Bladder Cancer

Bladder cancer is cancer of the bladder, the balloon-shaped organ that contracts during urination to help move urine out of your body. The 6th most common cancer in the United States, bladder cancer can affect anyone of any age, although it mostly seen in older adults. This cancer begins with cells lining the bladder, and is often diagnosed at a treatable, early stage.


When cells inside the bladder grow abnormally, bladder cancer can occur. There are different types of bladder cancer, differentiated by the types of cells that may become tumorous. The most common kind of bladder cancer is transitional cell carcinoma, a cancer of the cells that line the inside of the bladder. Squamous cell carcinoma is a cancer of the cells that appear in your bladder to fight infection. Adenocarcinoma occurs when the cells of the mucus-secreting glands of the bladder become cancerous.

While specific causes of bladder cancer are not known, there are a few identifiable factors that increase your risk. Smoking, for instance, is estimated to cause around 50% of bladder cancers cases in the United States. Long-term exposure to certain industrial chemicals is another cause.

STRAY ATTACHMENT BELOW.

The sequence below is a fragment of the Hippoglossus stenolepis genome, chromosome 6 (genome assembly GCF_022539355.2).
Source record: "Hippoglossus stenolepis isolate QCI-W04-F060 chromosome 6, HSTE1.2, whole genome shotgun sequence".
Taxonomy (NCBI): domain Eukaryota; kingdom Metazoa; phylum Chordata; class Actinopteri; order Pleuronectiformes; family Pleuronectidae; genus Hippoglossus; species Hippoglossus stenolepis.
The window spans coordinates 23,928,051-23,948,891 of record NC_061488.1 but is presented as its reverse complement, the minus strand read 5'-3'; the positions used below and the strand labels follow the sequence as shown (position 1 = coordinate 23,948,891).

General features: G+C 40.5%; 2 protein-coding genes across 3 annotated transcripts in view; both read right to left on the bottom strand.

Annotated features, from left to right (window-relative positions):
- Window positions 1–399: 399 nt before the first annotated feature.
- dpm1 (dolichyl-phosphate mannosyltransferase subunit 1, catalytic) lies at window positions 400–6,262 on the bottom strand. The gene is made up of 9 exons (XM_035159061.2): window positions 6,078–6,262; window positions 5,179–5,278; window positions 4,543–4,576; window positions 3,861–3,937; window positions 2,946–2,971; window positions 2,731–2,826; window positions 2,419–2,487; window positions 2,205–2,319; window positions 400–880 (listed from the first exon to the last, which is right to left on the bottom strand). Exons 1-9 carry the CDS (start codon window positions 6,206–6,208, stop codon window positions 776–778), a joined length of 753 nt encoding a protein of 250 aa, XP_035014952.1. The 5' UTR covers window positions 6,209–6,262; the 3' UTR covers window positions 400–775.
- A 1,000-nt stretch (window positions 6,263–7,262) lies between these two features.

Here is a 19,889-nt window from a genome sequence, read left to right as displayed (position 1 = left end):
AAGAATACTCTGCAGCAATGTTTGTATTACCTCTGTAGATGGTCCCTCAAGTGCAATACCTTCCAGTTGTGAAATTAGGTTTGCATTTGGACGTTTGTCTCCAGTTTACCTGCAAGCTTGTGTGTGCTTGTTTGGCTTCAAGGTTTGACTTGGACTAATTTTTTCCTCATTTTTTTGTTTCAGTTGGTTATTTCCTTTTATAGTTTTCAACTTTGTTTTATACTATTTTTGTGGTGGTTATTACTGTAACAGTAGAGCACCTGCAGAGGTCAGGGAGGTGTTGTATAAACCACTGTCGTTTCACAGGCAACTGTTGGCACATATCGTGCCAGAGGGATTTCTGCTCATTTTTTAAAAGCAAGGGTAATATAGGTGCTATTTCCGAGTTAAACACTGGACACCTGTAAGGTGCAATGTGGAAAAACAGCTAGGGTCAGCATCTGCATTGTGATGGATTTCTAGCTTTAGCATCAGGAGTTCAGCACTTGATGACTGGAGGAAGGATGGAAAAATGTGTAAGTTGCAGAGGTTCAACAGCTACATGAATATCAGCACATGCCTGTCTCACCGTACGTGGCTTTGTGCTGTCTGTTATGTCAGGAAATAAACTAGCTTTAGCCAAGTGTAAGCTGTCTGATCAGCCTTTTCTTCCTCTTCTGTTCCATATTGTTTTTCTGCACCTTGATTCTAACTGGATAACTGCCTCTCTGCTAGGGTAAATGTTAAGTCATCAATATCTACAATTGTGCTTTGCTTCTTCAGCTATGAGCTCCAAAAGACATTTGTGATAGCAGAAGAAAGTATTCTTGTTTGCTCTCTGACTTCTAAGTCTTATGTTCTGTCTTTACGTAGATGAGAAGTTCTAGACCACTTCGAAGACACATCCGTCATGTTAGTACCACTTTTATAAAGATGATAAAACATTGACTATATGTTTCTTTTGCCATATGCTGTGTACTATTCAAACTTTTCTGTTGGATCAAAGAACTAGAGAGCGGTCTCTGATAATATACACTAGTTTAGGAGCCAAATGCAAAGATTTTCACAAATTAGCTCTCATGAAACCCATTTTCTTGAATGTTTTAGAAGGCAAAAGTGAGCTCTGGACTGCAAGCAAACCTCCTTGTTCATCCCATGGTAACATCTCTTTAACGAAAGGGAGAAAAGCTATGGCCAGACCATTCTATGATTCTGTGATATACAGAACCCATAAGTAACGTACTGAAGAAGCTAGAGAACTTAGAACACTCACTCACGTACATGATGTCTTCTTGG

Patients that have bladder cancer tend to exhibit the following symptoms:

  • Blood in the urine
  • Frequent urination
  • Pain while urinating
  • Pelvic pain


There are a number of ways that doctors can work to diagnose bladder cancer. One of the primary methods is to perform a urine cytology test, which is an analysis of your urine for cancer cells or cancer-marking agents. However, the most powerful tool to diagnose bladder cancer is a cystoscopy.

During cystoscopy, a thin tube is inserted into the urethra, with a camera on the end of it. Through this procedure, a doctor can see within the bladder and urethra to search for tumors or other indications of bladder cancer. During cystoscopy, it may be necessary to perform a biopsy. Tissue can be collected by inserting a special tool through the scope. This process is known as transurethral resection (TUR).


Treatment for bladder cancer depends on the type and stage of the cancer found within your bladder, along with a few other overall health factors.

For early stage bladder cancer, TUR is the preferred method. The cancer cells lining the bladder can be burned off via electrical current during the TUR procedure. Alternatively, a patient may undergo a partial cystectomy, where the tumor and an affected portion of the bladder is removed to prevent the spread of cancer. For more invasive forms of bladder cancer, it may be necessary to remove the entire bladder and create a new way for urine to leave your body,

Other options to treat bladder cancer involve immunotherapy through drugs inserted through the urethra, chemotherapy and radiation therapy.

If you feel you are exhibiting symptoms of bladder cancer, please consult your doctor. To read more about bladder cancer online, visit Urology Care Foundation.